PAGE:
A Lapse in the Formula of Absolution

November 21, 2021

Question: I recently made a confession (of mortal sins) where the priest used the full absolution formula, but instead of saying, "I absolve you FROM your sins ...," he said, "I absolve you OF your sins ..." Do I need to redo this confession? Last year's story of the priest in the Archdiocese of Detroit who found out he was never validly baptized because the deacon said, "WE baptize you" instead of "I baptize you" has me concerned. -- J.P., New Jersey

Hand Gestures by Cantors and Lectors

November 14, 2021

Q. I often see cantors or lectors raise their right hand when they are wanting the congregation to respond or participate at Mass. Is this a permissible hand gesture at Mass or should it be discouraged? -- N.H., Kansas City, Kansas

Confession at End of Life

November 7, 2021

Question: At the time of death, to make a final confession, how does one go about recalling sins of a lifetime, although they have been confessed and forgiven during a lifetime. What does a final confession entail? -- E.C., Calgary, Alberta

Location of the Choir

October 30, 2021

Q: I am relatively new in the Catholic faith, and it would be my desire to learn the right things from the word go. I recently found myself confused regarding the location of the choir with respect to the ambo and the sanctuary. The information I've heard doesn't have historical backing. It keeps changing, and I wish for some clarity on this issue. -- A.N., Nairobi, Kenya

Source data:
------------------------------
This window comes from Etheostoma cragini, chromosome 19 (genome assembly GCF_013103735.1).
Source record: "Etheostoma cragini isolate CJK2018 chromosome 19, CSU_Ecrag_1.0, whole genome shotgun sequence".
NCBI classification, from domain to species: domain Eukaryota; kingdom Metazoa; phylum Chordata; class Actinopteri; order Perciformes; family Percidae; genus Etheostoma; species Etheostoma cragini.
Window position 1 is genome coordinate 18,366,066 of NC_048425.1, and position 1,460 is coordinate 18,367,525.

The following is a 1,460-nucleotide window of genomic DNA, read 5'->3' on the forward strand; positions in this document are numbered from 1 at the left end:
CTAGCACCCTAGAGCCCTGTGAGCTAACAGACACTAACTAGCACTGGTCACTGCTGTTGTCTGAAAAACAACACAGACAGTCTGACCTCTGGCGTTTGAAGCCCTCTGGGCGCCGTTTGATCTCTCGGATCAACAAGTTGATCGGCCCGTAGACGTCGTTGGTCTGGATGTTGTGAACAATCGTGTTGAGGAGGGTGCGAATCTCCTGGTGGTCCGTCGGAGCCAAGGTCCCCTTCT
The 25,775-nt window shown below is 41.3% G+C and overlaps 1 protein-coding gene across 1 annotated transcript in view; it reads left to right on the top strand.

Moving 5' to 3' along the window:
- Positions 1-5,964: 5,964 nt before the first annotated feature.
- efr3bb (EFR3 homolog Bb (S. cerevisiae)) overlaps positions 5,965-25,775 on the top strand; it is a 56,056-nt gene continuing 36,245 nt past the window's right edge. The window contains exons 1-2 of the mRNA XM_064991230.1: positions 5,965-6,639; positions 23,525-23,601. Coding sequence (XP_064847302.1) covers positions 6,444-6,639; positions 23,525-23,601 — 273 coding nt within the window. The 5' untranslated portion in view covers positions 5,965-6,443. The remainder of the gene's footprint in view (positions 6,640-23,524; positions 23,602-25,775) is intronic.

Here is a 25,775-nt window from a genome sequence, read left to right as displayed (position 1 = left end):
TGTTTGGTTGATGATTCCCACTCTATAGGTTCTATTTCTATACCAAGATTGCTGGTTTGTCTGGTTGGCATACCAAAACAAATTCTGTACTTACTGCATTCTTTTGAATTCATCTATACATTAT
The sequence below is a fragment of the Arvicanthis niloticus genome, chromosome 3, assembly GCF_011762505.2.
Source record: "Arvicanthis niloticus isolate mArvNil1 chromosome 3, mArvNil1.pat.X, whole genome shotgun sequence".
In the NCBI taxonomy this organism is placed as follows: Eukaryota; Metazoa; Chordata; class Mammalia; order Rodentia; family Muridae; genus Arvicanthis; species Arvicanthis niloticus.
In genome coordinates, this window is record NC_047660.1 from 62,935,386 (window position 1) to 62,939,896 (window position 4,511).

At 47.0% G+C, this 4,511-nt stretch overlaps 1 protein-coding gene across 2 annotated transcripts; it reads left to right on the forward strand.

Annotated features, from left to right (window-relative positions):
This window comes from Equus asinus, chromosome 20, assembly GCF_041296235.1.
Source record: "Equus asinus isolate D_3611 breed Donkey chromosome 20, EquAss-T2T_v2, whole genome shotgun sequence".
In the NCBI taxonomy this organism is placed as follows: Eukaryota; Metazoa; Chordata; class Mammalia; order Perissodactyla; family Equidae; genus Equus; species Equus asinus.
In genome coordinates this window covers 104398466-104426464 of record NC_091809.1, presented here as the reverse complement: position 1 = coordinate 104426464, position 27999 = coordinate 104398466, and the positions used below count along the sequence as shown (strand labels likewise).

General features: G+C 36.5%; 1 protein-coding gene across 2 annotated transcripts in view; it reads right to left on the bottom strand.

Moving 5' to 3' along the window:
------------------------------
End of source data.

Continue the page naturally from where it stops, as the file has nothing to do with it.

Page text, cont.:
Bride and Groom as Readers at Wedding Mass

October 24, 2021

Q: In the Vietnamese wedding Mass, the bride and the groom usually read the Lectionary. Some people say that the bride and the groom shouldn’t do it because of the following reasons. First, some brides and grooms can’t read the Lectionary very well. Second, they don’t wear the clothes of the minister of the Word, but rather a wedding dress and a suit. For these reasons, some parish priests prohibit the bride and groom from reading the Lectionary. On the contrary, some people say that the bride and groom should do it because many have the ability to read well and they can practice the readings. Moreover, they would love to read the Lectionary for their solemn wedding Mass. -- D.T., Phu Cuong, Vietnam

White as a Default Liturgical Color

October 17, 2021

Q: Everybody assumes that the default liturgical color is white. In other words, they say that the white color can be used for every Mass. For example, if you are traveling for a week and you are going to celebrate Mass in a hotel room, you only need to pack in your suitcase white ornaments, instead of packing the various liturgical colors needed for that week. Another example, in Masses with a big number of concelebrants, the majority of them wear white ornaments, regardless of the liturgical color of the day, if there are not enough ornaments of the liturgical color of the day for the concelebrants. I assume this is right, but I cannot find anything in the liturgical norms in this regard. Could you tell me if this assumption is right? If so, is there any liturgical law that approves this practice? -- D.A., Granada, Spain